Friday, August 31, 2012

Friday Guest Post: John B. Rosenman



I’m a Normal Person—Really I Am!
by John B. Rosenman

First, let me convince you I’m safe and normal.  I’ve been married forty-five years to Jane, the exact same woman.  We have two children who are normal in most ways.  If we put them in their coffins and close the lids at the crack of dawn, most of our problems are solved for the rest of the day.

Hmm, perhaps I’m not helping my case.

Anyway, unless I’m mistaken, the title of this site, Darkling Delights, suggests both Dark Delights and Delight in Darkness.  Well, recently, I revised one of my darkest stories whose title I hesitate to repeat in polite company.  Are you ready?  The story is “Wet Dreams,” and it is one of seven works of fiction—three novels and four stories—I have published with MuseItUp Publishing.  It explores the darkness and potential depravity of the human heart, the sadistic and sexual evil it is capable of.  In addition, it explores how little we sometimes know about each other as well as about ourselves.  Below is the cover, by Nika Dixon, which I believe captures much of the story’s disturbing flavor.


The truth is, many of us are drawn to darkness and evil, perhaps even hooked on it.  K.R. Morrison, who wrote the previous blog, is fascinated by vampires, which traditionally steal our souls and doom us to eternal damnation.  What, I ask you, could be darker and more terrifying than that?  I myself have written and published my share of vampire tales.  One major reason we write dark fiction is to try to get a handle on and conquer all the forces that cause us pain and rob our lives of hope and meaning.

I’ve published over 300 short stories and 20 novels and books of short fiction.  Not all, of course, are tales of Darkling Delights.  My novels, though, most often, tell stories of cosmic, transcendent Gods or evils—hostile alien invaders, seemingly invincible enemies of one kind or another—who invade Humanity’s Home and seek to destroy or conquer us.  To name a few, this is the case in Beyond Those Distant Stars (Mundania Press), and Inspector of the Cross and Dark Wizard (MuseItUp Publishing).  Sometimes, as with my African Science-Fiction Novel, A Senseless Act of Beauty, available both as an eBook from Crossroad Press and as an audiobook from www.audible.com, the heartless invaders are humans themselves, seeking to repeat Europe’s brutal colonization of Africa.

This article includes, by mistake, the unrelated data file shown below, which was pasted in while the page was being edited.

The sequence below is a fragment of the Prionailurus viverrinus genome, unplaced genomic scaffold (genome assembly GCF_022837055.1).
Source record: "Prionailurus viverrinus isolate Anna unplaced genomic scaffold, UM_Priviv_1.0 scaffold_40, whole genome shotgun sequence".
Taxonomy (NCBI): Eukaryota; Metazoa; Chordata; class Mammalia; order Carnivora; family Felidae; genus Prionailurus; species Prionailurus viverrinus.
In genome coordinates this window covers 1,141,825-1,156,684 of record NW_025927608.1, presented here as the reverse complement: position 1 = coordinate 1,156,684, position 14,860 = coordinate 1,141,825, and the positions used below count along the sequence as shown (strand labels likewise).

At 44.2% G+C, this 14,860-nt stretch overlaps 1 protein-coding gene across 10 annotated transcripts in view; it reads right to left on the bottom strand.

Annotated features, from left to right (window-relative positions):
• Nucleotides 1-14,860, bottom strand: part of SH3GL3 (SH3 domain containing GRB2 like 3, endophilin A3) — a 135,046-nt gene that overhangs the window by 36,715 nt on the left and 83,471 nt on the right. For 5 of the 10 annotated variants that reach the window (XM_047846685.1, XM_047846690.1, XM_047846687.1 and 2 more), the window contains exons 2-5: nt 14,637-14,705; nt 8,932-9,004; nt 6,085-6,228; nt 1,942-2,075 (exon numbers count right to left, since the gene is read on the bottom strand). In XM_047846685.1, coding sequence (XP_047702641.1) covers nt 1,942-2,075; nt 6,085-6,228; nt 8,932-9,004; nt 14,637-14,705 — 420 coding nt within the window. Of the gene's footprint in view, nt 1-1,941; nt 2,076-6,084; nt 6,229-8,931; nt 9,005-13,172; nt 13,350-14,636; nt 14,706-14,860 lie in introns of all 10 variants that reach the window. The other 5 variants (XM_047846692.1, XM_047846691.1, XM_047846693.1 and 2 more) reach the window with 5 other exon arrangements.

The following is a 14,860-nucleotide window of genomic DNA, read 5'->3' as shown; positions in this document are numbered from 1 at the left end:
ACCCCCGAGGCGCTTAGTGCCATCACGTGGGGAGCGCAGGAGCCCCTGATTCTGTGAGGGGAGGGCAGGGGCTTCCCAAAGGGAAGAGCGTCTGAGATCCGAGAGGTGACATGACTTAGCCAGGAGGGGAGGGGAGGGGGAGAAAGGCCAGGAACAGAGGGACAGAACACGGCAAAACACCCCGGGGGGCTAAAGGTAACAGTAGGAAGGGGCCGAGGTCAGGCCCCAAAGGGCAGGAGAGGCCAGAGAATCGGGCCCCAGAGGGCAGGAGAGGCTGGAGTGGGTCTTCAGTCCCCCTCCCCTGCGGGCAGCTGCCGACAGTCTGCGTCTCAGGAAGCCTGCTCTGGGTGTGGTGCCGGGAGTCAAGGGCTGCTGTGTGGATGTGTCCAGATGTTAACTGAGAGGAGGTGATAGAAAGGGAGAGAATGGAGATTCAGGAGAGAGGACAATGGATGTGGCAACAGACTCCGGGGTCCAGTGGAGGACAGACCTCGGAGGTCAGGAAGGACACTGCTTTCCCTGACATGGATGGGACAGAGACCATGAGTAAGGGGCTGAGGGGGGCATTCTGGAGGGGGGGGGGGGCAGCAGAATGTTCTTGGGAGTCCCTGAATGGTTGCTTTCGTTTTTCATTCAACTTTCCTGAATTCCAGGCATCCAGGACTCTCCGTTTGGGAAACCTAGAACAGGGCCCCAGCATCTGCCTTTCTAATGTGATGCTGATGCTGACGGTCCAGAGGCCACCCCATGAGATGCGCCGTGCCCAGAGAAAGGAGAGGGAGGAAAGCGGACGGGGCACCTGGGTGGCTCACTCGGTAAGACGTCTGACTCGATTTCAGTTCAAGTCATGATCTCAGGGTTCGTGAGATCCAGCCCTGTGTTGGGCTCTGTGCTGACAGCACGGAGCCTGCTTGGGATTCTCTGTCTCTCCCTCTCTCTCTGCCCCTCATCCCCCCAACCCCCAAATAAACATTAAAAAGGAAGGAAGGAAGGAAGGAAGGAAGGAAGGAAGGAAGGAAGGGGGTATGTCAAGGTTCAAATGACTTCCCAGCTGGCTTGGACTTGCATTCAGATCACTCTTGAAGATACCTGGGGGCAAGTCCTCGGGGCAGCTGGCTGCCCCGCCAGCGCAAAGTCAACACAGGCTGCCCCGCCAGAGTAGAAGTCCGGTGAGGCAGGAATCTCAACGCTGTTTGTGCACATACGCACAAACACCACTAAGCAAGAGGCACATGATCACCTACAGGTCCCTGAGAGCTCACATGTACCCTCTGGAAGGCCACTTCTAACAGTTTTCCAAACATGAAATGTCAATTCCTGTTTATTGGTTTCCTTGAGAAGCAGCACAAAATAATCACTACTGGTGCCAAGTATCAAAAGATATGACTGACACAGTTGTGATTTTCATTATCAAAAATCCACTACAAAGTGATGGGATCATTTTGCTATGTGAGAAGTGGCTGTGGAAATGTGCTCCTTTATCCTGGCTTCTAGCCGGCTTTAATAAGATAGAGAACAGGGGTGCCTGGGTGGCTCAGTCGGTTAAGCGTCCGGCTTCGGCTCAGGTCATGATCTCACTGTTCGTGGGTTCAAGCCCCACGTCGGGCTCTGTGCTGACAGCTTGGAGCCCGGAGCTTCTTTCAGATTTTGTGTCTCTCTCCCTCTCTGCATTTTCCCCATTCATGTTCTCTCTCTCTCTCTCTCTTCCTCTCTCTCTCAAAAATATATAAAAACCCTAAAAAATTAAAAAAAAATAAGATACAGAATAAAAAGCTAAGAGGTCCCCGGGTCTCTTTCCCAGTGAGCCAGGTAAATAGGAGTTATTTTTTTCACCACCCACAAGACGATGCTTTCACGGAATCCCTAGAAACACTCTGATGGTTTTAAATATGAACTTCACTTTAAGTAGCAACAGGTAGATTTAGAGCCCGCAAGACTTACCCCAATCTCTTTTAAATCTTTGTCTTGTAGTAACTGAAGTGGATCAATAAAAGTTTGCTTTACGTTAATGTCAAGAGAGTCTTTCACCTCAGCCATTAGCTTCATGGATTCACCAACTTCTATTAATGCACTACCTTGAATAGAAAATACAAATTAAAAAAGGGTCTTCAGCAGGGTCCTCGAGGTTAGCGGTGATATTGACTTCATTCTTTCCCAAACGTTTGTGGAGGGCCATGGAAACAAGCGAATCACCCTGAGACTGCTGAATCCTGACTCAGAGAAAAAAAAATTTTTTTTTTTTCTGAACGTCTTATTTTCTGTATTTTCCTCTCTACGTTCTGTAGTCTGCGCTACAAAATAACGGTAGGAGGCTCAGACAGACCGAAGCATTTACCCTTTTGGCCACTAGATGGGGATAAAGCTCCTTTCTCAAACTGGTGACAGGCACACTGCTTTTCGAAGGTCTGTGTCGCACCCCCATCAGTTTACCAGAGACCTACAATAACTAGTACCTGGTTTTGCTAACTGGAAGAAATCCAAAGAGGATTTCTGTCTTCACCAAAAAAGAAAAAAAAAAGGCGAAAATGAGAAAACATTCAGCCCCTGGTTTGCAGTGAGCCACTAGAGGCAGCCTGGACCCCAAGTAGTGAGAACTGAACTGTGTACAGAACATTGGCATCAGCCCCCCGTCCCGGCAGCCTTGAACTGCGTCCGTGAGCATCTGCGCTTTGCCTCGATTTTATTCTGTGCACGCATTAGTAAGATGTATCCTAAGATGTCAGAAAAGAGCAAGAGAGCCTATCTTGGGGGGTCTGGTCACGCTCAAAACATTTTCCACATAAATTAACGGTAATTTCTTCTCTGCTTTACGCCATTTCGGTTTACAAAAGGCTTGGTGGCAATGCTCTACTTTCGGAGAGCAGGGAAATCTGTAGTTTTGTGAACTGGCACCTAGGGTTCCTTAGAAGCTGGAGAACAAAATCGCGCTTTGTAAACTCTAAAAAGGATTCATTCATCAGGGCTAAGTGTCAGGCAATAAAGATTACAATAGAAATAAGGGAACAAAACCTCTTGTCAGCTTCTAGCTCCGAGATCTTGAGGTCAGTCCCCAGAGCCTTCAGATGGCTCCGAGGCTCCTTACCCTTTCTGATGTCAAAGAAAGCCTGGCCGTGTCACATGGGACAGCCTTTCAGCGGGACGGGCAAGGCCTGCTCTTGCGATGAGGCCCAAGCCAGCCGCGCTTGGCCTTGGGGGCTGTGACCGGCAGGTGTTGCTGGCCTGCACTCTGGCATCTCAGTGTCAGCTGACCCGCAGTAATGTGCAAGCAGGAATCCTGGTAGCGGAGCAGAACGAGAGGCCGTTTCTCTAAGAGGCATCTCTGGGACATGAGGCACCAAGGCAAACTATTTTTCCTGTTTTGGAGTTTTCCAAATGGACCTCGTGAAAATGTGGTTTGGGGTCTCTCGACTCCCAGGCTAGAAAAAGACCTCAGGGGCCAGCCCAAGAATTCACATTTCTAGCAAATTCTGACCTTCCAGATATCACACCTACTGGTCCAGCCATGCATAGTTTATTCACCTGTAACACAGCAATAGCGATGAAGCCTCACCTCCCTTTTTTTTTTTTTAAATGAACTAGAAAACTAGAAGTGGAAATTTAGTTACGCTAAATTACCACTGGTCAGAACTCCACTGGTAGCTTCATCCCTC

Perhaps that is the ultimate Dark Delight, the realization that in the final analysis, the worst monster of all is ourselves.  This brings me back to the vampire myths, for aren’t vampires in all their incarnations derived from us?  Talk about lost innocence and perverse cravings!

PAM, Thanks so much for having me.


5 comments:

K.R. Morrison said...

Nice blog, John. In a nutshell, that is really what vampires are--soul-stealers. And I guess that is my greatest fear--that the souls that God made for Himself are so easily stolen away from Him by our own perverse wills. The dark is more interesting because we can't see what's there, and something beyond our ken lures us into it. Scary!

Your book, "A Senseless Act of Beauty", sounds really interesting. I will mark that down as a future acquisition.

Anonymous said...

John, I too am interested in A Senseless Act of Beauty - adding that to my TBR list!

KL Mullens

Miriam Newman said...

Nice post, John. And I'm glad to hear you let your children out occasionally. I have never tried writing "dark," other than the occasional head-lopping of historical romance, but I wonder if it could be considered a counter-phobic activity?

John B. Rosenman said...

Thanks, K.R., I enjoyed your blog, too. Yes, I think that's the most terrifying thing to think of, the possibility that we might so easily and stupidly give away our souls and participate in letting them be stolen. And darkness is an ultimate terror as well. Somehow what you can see leaves little too the imagination even if it can drive you mad. And Miriam, dark fiction is a counter-phobic activity. I hinted at this a little in my remarks. It's especially true if the good guys conquer the monsters in what you write. Thanks for your interest in A Senseless Act of Beauty. It's my longest, most experimental work, 115,000 words with stand-alone stories within the longer frame narrative which were professionally published and which relate thematically and otherwise to what happens in the larger story.

Marian L said...

I love the cover and who is to say what is normal